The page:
The Ithum Noida of London is one of the ‘must see’ sights on every tourist’s list. But it can be heavily crowded and if you simply follow the crowds, you’ll miss some of the best sights. A little research in advance will help you get the best out of the Tower.
First, a bit of history: the Tower goes all the way back to the Normans, who after invading in 1066 built a string of forts across the country to keep control. The White Tower (at the centre of the site) was the great Norman keep; ‘white’ because of the Caen stone used in building it, brought over from Normandy by boat. Its walls are 15 feet thick at the bottom of the tower; it is strong and very plain with its typical Norman round arches and strict geometry and white pilasters dividing the sides into grids. The cute little roofs on the corner turrets are a later addition.
Later on, the fortress expanded; a roughly pentagonal curtain wall defended the Tower on all sides, with the Thames on one side and a huge ditch between the Tower and the City of London on the other. So the White Tower became the nucleus of a larger royal palace and fort, which contained many of the functions of state: the Treasury, armoury, and the Royal Mint, as well as a prison and a place of execution, and the Royal Menagerie with lions, bears, and elephants. You’ll see aspects of all these functions on your visit – though there’s no zoo now… you’ll have to make do with the Tower’s ravens.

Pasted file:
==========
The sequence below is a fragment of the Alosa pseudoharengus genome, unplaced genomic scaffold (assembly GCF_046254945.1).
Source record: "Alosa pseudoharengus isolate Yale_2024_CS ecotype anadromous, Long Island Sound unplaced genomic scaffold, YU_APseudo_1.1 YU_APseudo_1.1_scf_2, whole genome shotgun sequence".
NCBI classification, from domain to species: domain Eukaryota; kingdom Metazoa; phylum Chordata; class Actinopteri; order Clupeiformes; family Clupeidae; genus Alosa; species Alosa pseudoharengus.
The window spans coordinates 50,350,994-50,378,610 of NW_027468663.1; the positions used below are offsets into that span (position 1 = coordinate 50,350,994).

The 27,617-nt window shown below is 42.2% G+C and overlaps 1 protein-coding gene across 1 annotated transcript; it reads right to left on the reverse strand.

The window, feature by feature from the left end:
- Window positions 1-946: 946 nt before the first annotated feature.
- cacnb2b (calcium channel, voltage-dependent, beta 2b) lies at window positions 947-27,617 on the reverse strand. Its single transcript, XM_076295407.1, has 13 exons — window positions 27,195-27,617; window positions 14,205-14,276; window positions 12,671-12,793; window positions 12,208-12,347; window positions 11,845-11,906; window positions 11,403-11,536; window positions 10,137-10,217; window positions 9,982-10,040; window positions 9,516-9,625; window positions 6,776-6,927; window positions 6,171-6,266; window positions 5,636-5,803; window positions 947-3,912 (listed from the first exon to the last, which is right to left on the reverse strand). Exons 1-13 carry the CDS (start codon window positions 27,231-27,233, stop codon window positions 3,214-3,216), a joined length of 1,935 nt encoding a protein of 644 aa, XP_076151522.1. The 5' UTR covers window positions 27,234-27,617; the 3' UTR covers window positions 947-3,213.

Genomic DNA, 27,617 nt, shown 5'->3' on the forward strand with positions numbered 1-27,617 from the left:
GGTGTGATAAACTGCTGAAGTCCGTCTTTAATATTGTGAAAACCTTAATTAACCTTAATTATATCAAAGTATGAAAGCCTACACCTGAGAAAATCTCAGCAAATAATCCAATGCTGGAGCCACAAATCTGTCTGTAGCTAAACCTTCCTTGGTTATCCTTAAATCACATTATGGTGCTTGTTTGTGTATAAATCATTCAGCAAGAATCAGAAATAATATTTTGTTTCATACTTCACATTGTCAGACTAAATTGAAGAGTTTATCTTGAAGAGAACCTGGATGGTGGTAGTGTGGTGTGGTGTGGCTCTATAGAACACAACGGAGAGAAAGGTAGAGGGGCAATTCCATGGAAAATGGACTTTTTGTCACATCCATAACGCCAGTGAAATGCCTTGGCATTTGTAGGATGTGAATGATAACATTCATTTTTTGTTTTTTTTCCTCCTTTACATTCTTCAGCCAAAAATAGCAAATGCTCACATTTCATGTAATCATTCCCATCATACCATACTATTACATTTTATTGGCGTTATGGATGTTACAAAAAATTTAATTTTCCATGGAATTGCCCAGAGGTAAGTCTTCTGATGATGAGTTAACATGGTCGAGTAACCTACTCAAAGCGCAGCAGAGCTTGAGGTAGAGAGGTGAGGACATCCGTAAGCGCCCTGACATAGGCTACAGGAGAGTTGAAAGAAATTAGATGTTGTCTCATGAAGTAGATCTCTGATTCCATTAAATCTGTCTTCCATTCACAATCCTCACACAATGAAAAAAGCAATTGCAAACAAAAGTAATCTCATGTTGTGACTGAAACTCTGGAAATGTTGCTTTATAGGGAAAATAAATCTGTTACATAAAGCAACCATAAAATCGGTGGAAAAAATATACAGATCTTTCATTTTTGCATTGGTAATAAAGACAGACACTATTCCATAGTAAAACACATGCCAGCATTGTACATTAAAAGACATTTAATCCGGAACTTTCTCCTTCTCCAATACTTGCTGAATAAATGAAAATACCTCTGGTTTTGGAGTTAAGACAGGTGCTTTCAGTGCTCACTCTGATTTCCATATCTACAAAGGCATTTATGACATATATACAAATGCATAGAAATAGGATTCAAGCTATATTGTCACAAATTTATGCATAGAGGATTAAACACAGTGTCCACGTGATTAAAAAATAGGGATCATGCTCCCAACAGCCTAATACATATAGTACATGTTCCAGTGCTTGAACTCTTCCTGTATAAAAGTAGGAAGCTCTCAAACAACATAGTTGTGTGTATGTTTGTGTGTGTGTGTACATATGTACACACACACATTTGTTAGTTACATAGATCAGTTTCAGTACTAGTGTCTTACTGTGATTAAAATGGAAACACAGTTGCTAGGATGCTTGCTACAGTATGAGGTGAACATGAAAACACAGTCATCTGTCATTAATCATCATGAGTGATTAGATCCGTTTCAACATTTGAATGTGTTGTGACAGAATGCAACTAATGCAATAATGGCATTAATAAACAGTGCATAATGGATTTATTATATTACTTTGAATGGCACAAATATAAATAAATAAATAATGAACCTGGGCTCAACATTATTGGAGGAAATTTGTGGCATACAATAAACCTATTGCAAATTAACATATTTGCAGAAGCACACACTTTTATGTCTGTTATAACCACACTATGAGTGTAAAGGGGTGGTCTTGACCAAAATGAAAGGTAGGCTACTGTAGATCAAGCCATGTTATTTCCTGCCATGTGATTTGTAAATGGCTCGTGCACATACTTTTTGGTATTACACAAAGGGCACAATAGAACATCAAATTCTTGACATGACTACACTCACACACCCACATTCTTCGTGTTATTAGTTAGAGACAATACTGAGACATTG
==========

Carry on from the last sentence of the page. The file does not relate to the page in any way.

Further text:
First, a couple of practical tips: get there early, nine o’clock sharp, if you want to see the Tower without too many other people around. The Jewel House, which holds the crown jewels, is the biggest draw and can get very crowded, so you might want to visit that first.
Don’t discount a winter visit. As well as being less crowded, the Tower in winter sometimes feels much more atmospheric – particularly if you think about the number of people executed here (the last one, by the way, as late as 1941 – a German spy).
And do take the tours offered by the Yeoman Warders, which is the correct title for what you may call ‘Beefeaters’. You’ll also notice they wear their blue uniform – the red-and-gold only gets broken out for special occasions.
Finally, here are a few bits of trivia for you, just for fun:
Why was Traitors’ Gate a water gate?
Because water was a much more secure way to get prisoners to the Tower – it would be more difficult to mount a rescue, and it avoided the chance of rioting in the crowded City streets.
Who looks after the ravens? And are they ever fired?
Answer: The seven ravens have a Ravenmaster, who dishes out their victuals daily. And they can be dismissed – Raven George was fired when he wouldn’t give up eating television aerials. Ravens have also been known to quit – Raven Grog went AWOL, and was last seen outside a pub in the East End.
What is the Salt Tower?
Answer: The round tower near Tower Bridge Approach is the Salt Tower, where meat was preserved in the days before refrigeration.
Does the Tower has any places of worship?
Answer: Yes, it has two as a matter of fact. The austere St John’s Chapel which is part of the White Tower, and the church of St Peter ad Vincula where Anne Boleyn was buried. You can go to services at St Peter ad Vincula on Sundays, sung matins is at 11. The choir is a good one, and if you’re only going to the service, not to see the Tower, you can go in via the West Gate.
Finally, if the White Tower gives you a taste for other Norman castles, take a day trip to Rochester to see Bishop Gundulf’s castle, or up to Norwich for the weekend to see a Norman castle and cathedral both built of Caen stone, just like the Tower.